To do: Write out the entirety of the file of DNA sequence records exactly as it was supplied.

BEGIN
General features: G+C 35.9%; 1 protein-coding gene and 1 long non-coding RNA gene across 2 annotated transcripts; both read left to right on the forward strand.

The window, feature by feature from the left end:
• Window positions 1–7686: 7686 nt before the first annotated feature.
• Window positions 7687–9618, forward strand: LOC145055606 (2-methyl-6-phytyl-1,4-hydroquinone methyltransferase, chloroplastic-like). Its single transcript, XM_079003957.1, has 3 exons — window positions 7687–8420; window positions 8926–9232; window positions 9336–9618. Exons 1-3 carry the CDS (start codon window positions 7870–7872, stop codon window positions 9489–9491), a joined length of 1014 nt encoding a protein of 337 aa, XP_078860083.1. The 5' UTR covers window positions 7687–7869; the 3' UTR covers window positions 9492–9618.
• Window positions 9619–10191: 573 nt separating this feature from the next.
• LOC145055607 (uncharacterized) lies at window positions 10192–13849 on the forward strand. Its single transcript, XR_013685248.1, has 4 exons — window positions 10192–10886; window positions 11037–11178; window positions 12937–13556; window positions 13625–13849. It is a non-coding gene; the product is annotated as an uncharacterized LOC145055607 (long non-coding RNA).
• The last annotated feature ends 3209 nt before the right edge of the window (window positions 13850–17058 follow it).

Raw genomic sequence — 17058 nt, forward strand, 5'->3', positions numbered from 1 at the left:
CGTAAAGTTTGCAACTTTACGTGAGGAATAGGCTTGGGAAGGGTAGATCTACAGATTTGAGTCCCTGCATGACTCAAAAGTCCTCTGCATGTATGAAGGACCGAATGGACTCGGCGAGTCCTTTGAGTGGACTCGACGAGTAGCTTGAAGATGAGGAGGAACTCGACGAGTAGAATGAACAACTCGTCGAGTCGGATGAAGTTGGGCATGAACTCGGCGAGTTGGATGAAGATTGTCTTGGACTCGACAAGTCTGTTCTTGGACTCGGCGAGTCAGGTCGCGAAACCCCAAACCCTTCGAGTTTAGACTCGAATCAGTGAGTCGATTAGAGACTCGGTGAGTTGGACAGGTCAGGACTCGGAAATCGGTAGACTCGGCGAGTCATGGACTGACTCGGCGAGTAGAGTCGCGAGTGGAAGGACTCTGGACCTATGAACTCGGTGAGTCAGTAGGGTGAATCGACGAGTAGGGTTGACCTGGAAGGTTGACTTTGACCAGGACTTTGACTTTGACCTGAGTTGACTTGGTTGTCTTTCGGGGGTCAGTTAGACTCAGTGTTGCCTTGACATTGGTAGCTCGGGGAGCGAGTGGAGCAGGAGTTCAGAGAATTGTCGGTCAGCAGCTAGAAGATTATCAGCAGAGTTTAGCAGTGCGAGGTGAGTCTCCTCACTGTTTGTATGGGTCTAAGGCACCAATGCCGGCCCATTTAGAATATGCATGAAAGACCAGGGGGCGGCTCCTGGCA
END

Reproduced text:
General features: G+C 35.9%; 1 protein-coding gene and 1 long non-coding RNA gene across 2 annotated transcripts; both read left to right on the forward strand.

The window, feature by feature from the left end:
• Window positions 1–7686: 7686 nt before the first annotated feature.
• Window positions 7687–9618, forward strand: LOC145055606 (2-methyl-6-phytyl-1,4-hydroquinone methyltransferase, chloroplastic-like). Its single transcript, XM_079003957.1, has 3 exons — window positions 7687–8420; window positions 8926–9232; window positions 9336–9618. Exons 1-3 carry the CDS (start codon window positions 7870–7872, stop codon window positions 9489–9491), a joined length of 1014 nt encoding a protein of 337 aa, XP_078860083.1. The 5' UTR covers window positions 7687–7869; the 3' UTR covers window positions 9492–9618.
• Window positions 9619–10191: 573 nt separating this feature from the next.
• LOC145055607 (uncharacterized) lies at window positions 10192–13849 on the forward strand. Its single transcript, XR_013685248.1, has 4 exons — window positions 10192–10886; window positions 11037–11178; window positions 12937–13556; window positions 13625–13849. It is a non-coding gene; the product is annotated as an uncharacterized LOC145055607 (long non-coding RNA).
• The last annotated feature ends 3209 nt before the right edge of the window (window positions 13850–17058 follow it).

Raw genomic sequence — 17058 nt, forward strand, 5'->3', positions numbered from 1 at the left:
CGTAAAGTTTGCAACTTTACGTGAGGAATAGGCTTGGGAAGGGTAGATCTACAGATTTGAGTCCCTGCATGACTCAAAAGTCCTCTGCATGTATGAAGGACCGAATGGACTCGGCGAGTCCTTTGAGTGGACTCGACGAGTAGCTTGAAGATGAGGAGGAACTCGACGAGTAGAATGAACAACTCGTCGAGTCGGATGAAGTTGGGCATGAACTCGGCGAGTTGGATGAAGATTGTCTTGGACTCGACAAGTCTGTTCTTGGACTCGGCGAGTCAGGTCGCGAAACCCCAAACCCTTCGAGTTTAGACTCGAATCAGTGAGTCGATTAGAGACTCGGTGAGTTGGACAGGTCAGGACTCGGAAATCGGTAGACTCGGCGAGTCATGGACTGACTCGGCGAGTAGAGTCGCGAGTGGAAGGACTCTGGACCTATGAACTCGGTGAGTCAGTAGGGTGAATCGACGAGTAGGGTTGACCTGGAAGGTTGACTTTGACCAGGACTTTGACTTTGACCTGAGTTGACTTGGTTGTCTTTCGGGGGTCAGTTAGACTCAGTGTTGCCTTGACATTGGTAGCTCGGGGAGCGAGTGGAGCAGGAGTTCAGAGAATTGTCGGTCAGCAGCTAGAAGATTATCAGCAGAGTTTAGCAGTGCGAGGTGAGTCTCCTCACTGTTTGTATGGGTCTAAGGCACCAATGCCGGCCCATTTAGAATATGCATGAAAGACCAGGGGGCGGCTCCTGGCA